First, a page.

Repo funding has its own issues.  In a crisis, haircuts rise as asset values fall.  Institutions relying on that funding often fail at those times, and leaves losses to the repo lender.  There would need to be something reflected for the risk of repo market failure, though the grand majority of the losses go to the borrower, and not the lender.

3) Even short lending to those getting loans that do not fully amortize should be reflected as loans that are longer-dated, because of the risk of rates being higher, and refinancing is not possible.

I have more to say, but I’m going to hit the publish now.  Comments are welcome.






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7 Responses to Creating a Stable Financial System, Part I

  1. [...] The inherent problem with the financial system is an asset-liability mismatch.  (Aleph Blog) [...]

  2. [...] Creating a Stable Financial System, Part I [...]

  3. matt says:

    This is politically impossible. You are basically talking about a system with less leverage (which, by definition, is more stable). It is politically impossible because:

    1. Short term dislocation in credit markets that would result
    2. Politicians are already fighting deleveraging
    3. Less leverage means less tax advantage (equity financed income is taxed higher, effectively)
    4. Mostly, it is impossible because of the influence the finance sector has over the broader business community. American business are broadly dependent on (what I call) the international banking cartel. This cartel doesn’t want to deleverage and it is a near certainty that they will squeeze businesses to apply pressure on politicians in order to maintain their financial paradigm.

    Since we are talking about politically impossible ideas, why not just enact a simpler one (i.e., one that requires less people to enforce than regulation): let companies fail. When they get the hint that they can fail, they will naturally move to tighter risk controls that will likely resemble some kind of immunization or cash flow matching strategy.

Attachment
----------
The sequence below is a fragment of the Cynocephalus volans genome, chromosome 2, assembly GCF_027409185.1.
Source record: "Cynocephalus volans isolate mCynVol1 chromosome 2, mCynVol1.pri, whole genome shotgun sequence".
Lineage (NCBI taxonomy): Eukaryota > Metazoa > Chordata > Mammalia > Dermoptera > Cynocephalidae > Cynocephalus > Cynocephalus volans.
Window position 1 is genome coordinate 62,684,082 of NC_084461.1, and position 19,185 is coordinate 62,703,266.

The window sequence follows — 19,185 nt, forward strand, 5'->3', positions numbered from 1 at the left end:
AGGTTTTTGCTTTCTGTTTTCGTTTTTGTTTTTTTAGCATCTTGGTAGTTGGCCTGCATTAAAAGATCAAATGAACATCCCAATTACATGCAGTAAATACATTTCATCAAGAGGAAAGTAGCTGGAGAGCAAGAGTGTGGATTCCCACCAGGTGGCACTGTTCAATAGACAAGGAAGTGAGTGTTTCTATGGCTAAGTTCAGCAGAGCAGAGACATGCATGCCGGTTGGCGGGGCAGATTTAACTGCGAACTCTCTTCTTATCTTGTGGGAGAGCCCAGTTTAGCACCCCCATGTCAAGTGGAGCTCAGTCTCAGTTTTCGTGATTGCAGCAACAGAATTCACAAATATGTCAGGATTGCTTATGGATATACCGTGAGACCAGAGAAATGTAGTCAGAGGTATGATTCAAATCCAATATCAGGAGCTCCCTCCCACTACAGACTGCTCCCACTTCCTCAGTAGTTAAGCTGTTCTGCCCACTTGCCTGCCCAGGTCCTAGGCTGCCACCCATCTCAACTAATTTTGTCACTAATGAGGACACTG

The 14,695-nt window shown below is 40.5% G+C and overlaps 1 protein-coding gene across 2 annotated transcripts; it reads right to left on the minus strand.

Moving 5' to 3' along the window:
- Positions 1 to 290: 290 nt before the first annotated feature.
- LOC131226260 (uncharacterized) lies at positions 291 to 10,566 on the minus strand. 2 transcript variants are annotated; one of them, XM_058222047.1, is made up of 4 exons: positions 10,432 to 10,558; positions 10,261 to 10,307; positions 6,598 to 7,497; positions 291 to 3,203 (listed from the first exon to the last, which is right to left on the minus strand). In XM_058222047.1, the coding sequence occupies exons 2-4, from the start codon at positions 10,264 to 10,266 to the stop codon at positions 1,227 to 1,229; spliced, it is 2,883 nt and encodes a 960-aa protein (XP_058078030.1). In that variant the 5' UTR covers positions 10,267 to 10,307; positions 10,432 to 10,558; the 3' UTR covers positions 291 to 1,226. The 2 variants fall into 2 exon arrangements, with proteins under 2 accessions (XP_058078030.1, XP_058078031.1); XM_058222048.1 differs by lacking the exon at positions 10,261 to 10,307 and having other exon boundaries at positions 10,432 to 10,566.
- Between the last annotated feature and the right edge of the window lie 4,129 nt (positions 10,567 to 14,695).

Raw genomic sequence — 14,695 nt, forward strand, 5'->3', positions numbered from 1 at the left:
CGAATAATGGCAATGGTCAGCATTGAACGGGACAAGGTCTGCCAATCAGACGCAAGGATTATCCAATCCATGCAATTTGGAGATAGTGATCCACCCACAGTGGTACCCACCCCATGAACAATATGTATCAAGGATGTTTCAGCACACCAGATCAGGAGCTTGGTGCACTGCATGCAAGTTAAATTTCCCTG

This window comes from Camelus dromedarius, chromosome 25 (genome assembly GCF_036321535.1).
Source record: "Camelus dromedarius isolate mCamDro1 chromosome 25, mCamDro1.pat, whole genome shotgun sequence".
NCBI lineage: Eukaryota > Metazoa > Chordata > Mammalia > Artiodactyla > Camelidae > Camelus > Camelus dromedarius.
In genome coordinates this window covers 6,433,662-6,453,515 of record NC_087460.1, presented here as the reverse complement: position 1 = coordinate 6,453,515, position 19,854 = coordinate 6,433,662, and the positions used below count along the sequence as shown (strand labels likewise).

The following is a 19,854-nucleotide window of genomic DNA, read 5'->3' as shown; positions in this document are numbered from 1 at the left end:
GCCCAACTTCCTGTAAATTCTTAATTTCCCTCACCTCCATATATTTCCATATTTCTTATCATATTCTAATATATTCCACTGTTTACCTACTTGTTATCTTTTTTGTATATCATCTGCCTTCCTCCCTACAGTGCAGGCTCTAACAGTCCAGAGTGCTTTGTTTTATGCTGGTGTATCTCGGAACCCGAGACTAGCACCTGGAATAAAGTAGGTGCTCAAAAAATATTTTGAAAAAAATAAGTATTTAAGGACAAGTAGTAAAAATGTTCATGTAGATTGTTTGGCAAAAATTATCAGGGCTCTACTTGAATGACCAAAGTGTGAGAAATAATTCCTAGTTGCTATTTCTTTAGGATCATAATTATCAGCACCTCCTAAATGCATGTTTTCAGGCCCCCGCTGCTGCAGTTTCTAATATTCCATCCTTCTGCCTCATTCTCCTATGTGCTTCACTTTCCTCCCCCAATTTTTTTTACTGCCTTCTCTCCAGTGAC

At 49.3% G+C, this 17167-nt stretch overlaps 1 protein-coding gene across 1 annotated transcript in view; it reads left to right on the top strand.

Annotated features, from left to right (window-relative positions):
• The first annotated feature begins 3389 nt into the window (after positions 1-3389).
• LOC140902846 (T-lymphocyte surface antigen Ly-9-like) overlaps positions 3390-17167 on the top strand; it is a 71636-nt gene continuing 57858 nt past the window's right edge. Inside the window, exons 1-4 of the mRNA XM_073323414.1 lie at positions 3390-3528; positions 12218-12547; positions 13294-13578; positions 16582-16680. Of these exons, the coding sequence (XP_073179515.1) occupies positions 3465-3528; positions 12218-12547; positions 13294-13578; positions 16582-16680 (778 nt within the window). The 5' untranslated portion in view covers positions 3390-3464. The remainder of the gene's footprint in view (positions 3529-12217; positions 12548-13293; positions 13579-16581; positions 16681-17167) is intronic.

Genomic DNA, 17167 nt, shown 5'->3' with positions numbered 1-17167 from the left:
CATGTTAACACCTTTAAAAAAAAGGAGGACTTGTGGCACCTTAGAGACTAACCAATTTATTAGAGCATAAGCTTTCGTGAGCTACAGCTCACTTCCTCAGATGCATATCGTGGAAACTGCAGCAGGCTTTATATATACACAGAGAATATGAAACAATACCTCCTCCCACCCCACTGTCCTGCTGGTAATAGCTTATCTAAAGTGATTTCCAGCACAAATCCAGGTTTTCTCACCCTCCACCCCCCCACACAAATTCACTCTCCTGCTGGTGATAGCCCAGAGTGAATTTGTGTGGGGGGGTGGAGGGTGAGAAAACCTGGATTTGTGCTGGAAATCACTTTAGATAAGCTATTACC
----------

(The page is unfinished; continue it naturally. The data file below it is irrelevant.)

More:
4. Your ideas have good intentions, but as the other comment said, it is politically impossible. The current banking system subsidizes loans to business by not charging a high enough FDIC fee to cover the true cost of insuring banks.

  5. [...] Solving banks, matching assets and [...]

  6. [...] important, because that is what drives our credit booms and busts.  If banks did not engage in maturity transformation, borrowing short and lending long, we would have almost no banking crises.  Crises happen because there is a run on liquidity.  [...]

  7. [...] important, because that is what drives our credit booms and busts.  If banks did not engage in maturity transformation, borrowing short and lending long, we would have almost no banking crises.  Crises happen because there is a run on liquidity.  [...]

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David Merkel is an investment professional, and like every investment professional, he makes mistakes. David encourages you to do your own independent "due diligence" on any idea that he talks about, because he could be wrong. Nothing written here, at RealMoney, Wall Street All-Stars, or anywhere else David may write is an invitation to buy or sell any particular security; at most, David is handing out educated guesses as to what the markets may do. David is fond of saying, "The markets always find a new way to make a fool out of you," and so he encourages caution in investing. Risk control wins the game in the long run, not bold moves. Even the best strategies of the past fail, sometimes spectacularly, when you least expect it. David is not immune to that, so please understand that any past success of his will be probably be followed by failures.